This is what happens when you cross effeminate young men with Tengen Toppa Gurren Lagann. A frenzy of colour and Studio Bones' deft creative hand is juxtaposed against incongruously suggestive female outfits and canned animation sequences. This is not the same studio that brought out Eureka 7 and Sword of the Stranger, but one leaving the afterglow of Fullmetal Alchemist: Brotherhood and on the downspin after the disappointing Darker than Black sequel and the no doubt expensive risk of Heroman. This is Five Star Story style robots, fighting in Gurren Lagann's alternate space with Code Geass's chutzpah. This is Star Driver.
Opening episodes are always a gamble: bedazzle now and risk a depleted budget later or hold back and aim for long-term, unwrinkled quality. The first three episodes here try and do both with a swift and incomprehensible collection of enigmatic snippets of dialogue followed by a kaleidoscopic mecha battle. The latter is then repeated, down to the vocal song and preceding animation snippet, for every subsequent episode. It's sloppy and lacks the finesse expected of a Studio Bones production.
Derivative though it may be, the brief scuffles only bookend the extended high-school lifestyle. All the staples are there: classroom assignments, lunch box sharing, the quiet girl, the rich girl, the transfer student, the list goes on. Protagonist Takuto washes up on the beach, is saved by local girl, but by some oversight of the plot is in possession of all his memories; even his induction into school is without incident. Then there are the clandestine meetings of the absurdly named Order of the Glittering Star who look like the cast of Eyes Wide Shut were thrown through a sex shop - so obvious are the participant's identities it's a small favour the show doesn't bludgeon that bit of exposition.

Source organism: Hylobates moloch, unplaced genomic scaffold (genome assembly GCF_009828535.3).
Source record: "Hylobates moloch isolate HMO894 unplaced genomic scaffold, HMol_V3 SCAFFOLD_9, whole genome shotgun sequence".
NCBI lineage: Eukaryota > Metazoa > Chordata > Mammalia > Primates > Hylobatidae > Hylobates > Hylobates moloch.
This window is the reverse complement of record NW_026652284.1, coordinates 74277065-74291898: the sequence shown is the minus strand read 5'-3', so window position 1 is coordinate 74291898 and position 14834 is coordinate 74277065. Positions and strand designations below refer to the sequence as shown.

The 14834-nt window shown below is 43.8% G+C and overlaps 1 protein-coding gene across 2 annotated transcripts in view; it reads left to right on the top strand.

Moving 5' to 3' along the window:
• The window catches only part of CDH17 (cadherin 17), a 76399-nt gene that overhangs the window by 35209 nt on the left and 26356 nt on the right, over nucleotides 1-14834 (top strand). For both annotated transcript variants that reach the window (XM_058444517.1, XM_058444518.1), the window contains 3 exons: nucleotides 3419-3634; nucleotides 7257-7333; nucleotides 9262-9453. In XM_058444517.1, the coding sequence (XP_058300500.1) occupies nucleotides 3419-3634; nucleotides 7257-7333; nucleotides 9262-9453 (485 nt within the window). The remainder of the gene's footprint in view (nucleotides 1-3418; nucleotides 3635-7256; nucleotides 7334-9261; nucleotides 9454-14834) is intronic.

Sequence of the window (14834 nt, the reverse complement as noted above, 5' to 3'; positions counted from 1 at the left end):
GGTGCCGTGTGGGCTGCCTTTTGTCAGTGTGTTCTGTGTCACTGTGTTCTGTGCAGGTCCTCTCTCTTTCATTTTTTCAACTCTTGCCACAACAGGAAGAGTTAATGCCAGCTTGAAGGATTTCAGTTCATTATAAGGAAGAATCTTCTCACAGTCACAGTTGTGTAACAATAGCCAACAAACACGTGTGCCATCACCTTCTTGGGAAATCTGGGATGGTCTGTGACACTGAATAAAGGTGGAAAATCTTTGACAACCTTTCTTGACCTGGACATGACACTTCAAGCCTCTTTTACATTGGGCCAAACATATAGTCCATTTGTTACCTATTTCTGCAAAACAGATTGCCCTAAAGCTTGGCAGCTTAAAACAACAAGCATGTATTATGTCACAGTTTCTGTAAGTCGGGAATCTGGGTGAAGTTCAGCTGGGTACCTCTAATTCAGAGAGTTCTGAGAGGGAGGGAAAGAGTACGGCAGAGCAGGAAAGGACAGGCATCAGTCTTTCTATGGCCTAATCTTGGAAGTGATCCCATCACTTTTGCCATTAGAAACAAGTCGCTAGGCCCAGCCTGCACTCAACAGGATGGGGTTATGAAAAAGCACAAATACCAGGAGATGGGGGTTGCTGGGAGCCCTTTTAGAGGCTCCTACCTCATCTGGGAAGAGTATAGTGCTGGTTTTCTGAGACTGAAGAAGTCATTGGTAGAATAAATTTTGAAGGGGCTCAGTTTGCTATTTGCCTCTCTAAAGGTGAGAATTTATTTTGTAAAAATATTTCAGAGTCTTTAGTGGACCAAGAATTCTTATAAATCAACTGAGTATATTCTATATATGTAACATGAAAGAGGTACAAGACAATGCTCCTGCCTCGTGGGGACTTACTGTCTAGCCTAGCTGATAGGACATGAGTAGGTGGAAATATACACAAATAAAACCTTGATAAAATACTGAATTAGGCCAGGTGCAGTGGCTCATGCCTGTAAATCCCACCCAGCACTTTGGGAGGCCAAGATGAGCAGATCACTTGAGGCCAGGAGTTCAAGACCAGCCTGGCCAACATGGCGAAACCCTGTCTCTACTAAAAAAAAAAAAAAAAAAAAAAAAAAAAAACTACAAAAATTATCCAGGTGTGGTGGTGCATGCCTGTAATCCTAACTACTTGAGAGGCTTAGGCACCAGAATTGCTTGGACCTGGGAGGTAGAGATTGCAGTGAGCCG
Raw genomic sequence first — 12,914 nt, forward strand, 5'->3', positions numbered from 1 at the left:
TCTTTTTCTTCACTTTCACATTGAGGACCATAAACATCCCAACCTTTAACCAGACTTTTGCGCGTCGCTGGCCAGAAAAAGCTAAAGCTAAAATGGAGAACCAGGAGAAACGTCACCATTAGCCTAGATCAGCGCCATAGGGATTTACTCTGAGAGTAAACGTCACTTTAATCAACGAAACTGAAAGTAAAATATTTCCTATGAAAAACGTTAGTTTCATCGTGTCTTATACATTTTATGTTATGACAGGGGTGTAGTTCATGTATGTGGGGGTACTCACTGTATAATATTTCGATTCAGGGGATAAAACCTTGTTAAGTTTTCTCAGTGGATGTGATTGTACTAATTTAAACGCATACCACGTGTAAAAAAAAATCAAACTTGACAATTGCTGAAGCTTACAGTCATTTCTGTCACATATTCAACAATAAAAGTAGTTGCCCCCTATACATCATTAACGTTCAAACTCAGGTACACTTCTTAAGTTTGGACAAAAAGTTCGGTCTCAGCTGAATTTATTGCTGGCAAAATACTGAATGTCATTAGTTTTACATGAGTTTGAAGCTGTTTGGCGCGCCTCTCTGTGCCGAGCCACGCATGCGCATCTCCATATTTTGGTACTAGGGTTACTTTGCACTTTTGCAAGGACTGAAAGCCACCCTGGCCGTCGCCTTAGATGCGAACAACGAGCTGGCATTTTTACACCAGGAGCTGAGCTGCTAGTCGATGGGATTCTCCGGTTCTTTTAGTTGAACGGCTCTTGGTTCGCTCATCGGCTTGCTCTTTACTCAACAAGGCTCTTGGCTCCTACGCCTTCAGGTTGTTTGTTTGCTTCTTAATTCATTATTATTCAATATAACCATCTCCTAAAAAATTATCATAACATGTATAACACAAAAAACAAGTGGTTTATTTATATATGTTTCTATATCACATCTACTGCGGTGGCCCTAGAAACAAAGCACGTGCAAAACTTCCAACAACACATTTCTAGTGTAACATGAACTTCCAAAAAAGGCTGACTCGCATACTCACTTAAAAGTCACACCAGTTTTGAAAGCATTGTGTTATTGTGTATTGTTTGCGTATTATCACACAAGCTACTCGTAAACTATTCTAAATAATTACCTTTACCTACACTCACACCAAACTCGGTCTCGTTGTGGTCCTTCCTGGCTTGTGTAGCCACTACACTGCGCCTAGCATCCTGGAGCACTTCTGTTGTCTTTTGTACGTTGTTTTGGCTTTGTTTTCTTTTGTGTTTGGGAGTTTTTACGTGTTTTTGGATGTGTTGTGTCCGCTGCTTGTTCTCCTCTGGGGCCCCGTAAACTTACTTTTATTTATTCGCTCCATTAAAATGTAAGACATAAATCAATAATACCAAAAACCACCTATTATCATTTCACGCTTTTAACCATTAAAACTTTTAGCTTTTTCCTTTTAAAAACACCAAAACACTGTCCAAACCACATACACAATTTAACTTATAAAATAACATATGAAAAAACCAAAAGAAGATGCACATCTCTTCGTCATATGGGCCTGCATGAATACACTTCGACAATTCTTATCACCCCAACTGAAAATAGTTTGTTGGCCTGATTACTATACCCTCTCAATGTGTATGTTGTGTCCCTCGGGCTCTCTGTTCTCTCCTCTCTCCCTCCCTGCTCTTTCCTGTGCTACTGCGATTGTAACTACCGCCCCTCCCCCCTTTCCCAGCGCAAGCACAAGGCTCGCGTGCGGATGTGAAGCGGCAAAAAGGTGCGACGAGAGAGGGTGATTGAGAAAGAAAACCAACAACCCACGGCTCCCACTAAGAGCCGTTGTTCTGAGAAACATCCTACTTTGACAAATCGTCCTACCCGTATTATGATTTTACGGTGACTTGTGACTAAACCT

Confusion is nothing new though, the opening episodes of Xam'd weren't straightforward. Here though there is no sense of a grander narrative, only arbitrary divisions of consequential objects: twelve swords, four maidens, twenty-something cybodies, three stages, etc. Answers are obviously forthcoming but the episode structure combined with the wrong side of outlandish designs pitches the series to a more doltish audience than expected. Bones bank a lot of goodwill and with a few exceptions, their series are never less than exemplary; for now though Star Driver is propelled by the promise of improvement rather than what has already been delivered.